On the street, you don't copy someone else's style. It doesn't matter if it's freestyle hip-hop lyrics or dope skateboard tricks, you just don't do it. You don't bite someone's style. In the creative culinary world, biting, an even more apropos term for imitating, is just as taboo in the unwritten code of the kitchen. There aren't any copyrights or patents for recipes yet. You can't sue the neighborhood restaurant chef for also serving steak au poivre. But maybe that would be the catalyst to truly get more chefs to cook and think creatively.
I grew up in a somewhat aggressive, urban environment. So maybe I'm overly sensitive to the topic.
But as someone playing in the sandbox of creative cookery, it's important that I stamp out my signature style. The more unique my food is, the more someone can hear a dish or see a dish and say that's Blaisian, the better it is for my food and my brand. And more often than not, people do. Some see liquid nitrogen and handheld smokers and they think Blais. And that's good for me.
Except, that I created neither. Nor was I the first to employ.
This is pretty common in most art forms, I imagine. Creation versus popularization.
The chef you most associate with foam didn't create it or use it first. Same with cilantro coulis. Same with Californian cuisine, etc. So I'm guessing the same could be said of skaters and lyricists, too. It's not the first few who pull off the wicked trick. In fact, usually, it's the one who brings it to the masses.
Once it's popularized, then that's all an artist needs, I guess, to take the street cred.
How many times have you heard a band that sounds like the Beastie Boys? Only later, you come to realize the Beastie Boys themselves sound a bit like Run-DMC. I'm dating myself here. ...
I have been so sensitive to the topic, that if I find a dish of mine is similar in spirit to one I've seen, I'll denote it a "remix." Maybe it's in my blood. I don't think Wylie Dufresne is going to find me on a corner and put a cap in my ass. But that's how I approach it. Inspiration is a funny thing. Sometimes you can't remember exactly how you got there or who helped, but I believe you know if you're completely ripping someone off.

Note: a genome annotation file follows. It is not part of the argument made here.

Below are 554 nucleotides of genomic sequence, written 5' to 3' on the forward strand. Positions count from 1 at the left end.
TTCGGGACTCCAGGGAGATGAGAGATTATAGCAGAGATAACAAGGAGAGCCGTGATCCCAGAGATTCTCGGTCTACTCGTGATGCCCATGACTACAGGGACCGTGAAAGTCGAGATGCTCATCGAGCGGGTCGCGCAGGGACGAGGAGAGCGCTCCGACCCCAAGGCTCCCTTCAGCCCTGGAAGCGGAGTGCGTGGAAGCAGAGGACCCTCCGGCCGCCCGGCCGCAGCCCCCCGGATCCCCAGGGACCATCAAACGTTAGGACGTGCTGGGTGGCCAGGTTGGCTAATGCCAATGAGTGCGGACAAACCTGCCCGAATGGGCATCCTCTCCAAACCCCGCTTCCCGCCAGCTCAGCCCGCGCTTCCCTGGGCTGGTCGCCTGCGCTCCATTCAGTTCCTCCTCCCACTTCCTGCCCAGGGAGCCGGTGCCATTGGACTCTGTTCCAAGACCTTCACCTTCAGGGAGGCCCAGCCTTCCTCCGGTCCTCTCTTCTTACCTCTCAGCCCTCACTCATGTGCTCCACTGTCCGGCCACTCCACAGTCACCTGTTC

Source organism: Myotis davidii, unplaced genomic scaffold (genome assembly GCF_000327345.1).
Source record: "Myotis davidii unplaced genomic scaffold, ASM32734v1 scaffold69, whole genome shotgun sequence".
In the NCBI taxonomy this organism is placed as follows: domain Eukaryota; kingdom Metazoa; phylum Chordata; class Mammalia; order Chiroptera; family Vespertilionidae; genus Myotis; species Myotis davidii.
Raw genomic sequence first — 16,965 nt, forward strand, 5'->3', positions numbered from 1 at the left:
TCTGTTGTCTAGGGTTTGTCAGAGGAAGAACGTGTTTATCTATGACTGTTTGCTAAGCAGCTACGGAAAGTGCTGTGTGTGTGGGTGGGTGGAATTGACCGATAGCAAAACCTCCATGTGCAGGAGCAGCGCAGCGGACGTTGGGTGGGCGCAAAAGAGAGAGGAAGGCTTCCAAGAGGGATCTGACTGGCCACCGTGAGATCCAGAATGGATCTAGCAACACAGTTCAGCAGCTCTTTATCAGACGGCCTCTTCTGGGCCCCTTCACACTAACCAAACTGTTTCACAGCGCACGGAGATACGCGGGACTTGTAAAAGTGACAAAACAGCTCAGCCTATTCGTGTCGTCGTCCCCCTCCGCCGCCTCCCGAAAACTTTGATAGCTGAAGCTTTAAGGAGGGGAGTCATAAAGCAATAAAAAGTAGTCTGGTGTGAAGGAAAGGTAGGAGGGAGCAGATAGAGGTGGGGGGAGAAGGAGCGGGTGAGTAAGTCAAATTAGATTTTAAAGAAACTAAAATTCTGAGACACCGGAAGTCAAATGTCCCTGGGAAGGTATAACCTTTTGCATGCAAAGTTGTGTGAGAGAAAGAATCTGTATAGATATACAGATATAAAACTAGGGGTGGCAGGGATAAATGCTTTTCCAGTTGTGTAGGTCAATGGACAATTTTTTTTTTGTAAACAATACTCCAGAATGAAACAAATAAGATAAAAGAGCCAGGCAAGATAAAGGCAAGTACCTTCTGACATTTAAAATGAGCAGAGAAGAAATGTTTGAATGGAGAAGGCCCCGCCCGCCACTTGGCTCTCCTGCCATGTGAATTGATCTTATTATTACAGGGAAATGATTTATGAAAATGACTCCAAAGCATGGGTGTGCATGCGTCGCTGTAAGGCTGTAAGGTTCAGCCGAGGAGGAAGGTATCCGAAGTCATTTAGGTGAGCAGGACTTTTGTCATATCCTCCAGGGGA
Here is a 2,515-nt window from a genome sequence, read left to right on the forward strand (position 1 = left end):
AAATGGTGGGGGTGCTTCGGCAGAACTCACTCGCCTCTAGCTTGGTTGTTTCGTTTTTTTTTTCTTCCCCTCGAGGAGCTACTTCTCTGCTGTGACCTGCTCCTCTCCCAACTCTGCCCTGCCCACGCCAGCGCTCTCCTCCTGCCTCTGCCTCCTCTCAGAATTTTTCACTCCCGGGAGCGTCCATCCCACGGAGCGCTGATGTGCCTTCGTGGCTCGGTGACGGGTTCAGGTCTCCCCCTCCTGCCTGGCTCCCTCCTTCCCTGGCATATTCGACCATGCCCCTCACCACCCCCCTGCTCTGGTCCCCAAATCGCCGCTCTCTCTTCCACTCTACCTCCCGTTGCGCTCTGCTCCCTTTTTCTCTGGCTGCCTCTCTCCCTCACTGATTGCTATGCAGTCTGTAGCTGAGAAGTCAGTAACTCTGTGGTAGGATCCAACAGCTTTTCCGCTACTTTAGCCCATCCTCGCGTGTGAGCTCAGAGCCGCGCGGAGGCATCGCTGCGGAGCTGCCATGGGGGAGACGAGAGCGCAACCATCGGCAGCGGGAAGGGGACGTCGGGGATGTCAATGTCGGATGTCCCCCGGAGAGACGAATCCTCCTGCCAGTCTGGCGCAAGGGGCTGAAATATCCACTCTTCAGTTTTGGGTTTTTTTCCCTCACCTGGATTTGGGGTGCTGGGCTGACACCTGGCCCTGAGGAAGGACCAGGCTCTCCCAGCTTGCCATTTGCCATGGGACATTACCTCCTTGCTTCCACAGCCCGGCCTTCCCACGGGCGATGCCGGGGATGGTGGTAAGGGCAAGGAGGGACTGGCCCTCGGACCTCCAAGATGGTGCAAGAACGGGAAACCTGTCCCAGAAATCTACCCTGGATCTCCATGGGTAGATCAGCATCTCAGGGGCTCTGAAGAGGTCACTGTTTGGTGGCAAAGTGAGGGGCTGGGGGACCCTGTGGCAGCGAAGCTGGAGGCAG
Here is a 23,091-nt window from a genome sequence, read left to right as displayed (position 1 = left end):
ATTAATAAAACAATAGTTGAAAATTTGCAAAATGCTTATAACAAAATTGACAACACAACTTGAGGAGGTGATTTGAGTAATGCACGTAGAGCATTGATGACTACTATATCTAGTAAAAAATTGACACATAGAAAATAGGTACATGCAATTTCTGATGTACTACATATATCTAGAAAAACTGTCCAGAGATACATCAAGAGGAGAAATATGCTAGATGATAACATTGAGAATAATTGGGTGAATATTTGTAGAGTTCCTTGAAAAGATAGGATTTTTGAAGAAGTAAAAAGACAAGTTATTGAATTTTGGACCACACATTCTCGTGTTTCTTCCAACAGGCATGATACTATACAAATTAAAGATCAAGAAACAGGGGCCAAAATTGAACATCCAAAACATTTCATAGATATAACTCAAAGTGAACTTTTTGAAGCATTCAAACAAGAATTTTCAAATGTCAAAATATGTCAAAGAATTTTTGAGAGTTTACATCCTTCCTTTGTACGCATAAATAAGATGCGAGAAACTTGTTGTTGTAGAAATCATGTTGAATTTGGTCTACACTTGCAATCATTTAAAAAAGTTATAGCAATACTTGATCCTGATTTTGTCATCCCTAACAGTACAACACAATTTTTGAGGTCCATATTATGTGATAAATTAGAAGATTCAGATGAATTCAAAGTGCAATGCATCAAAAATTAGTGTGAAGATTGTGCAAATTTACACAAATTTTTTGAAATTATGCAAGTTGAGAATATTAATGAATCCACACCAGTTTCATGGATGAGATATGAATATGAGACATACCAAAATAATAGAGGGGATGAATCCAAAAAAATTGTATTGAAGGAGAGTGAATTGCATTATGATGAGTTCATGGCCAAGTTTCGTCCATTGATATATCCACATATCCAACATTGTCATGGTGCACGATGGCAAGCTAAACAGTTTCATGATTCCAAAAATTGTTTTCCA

A few years ago, there was a restaurant in Australia that got caught up in a bit of a controversy. The chef staged at a number of restaurants in the U.S., and more than one dish from multiple places showed up on the Australian menu. Written with the same language in the menu descriptions. Plated the exact same way. It was all too obvious, and it was embarrassing. I felt bad for that chef. But also confused as to why he couldn't switch out an ingredient or two? Plate it differently? Or as I mentioned earlier, simply just mention that it's "inspired by" or "in the style of." ...
As I write this I'm flying back from Denver. And, as I often do now that I'm an owner of a hamburger concept, I dined at downtown Denver's hip burger spot. And I ordered a liquid nitrogen, Nutella and burnt marshmallow milk shake. This restaurant has only been open for a few months. In Atlanta, we've been serving the Nutella and burnt marshmallow liquid nitrogen milk shake since we opened, a year and a half ago. The shake arrived exactly as ours does, right down to the pint glass and red straw. Topped with marshmallows and billowing trails of liquid nitrogen vapor. Coincidence?
I didn't invent liquid nitrogen, or its use in food preparation. Shit, chemistry teachers have been making LN2 ice cream in classrooms for 30 years, at least. I didn't create marshmallows. Or Nutella. Or milk shakes. Or straws and pint glasses for that matter.
So I didn't have a problem with any of those items showing up. Except of course ... together, arranged in the exact same way. (Although, honestly, badly executed — trust me, I've sold over 10,000 liquid nitrogen Nutella shakes). Let's just say it wouldn't surprise me to know that someone involved with that place had visited my burger spot. Or at the very least read about the shake.
It irritated me. Maybe in the same way Thomas Keller gets irritated when he sees torchons and butter-poached lobster showing up on menus coast to coast. Dishes, both of which, he popularized. Both of which, although altered, I've served myself. Maybe the same way Heston Blumenthal feels when someone makes bacon ice cream. ... Like me! Although again, I don't serve mine as he does, scrambled, etc.
Maybe I should just be flattered? But instead, it makes me want to load up my smoking gun and do a mother fucking drive-thru drive by.
Richard is not a molecular gastronomist, despite what "Top Chef" fans think - though he does work frequently with thermal circulators, nitrogen tanks and sodium alginate. OK, so maybe he is a molecular gastronomist. Just don't label him.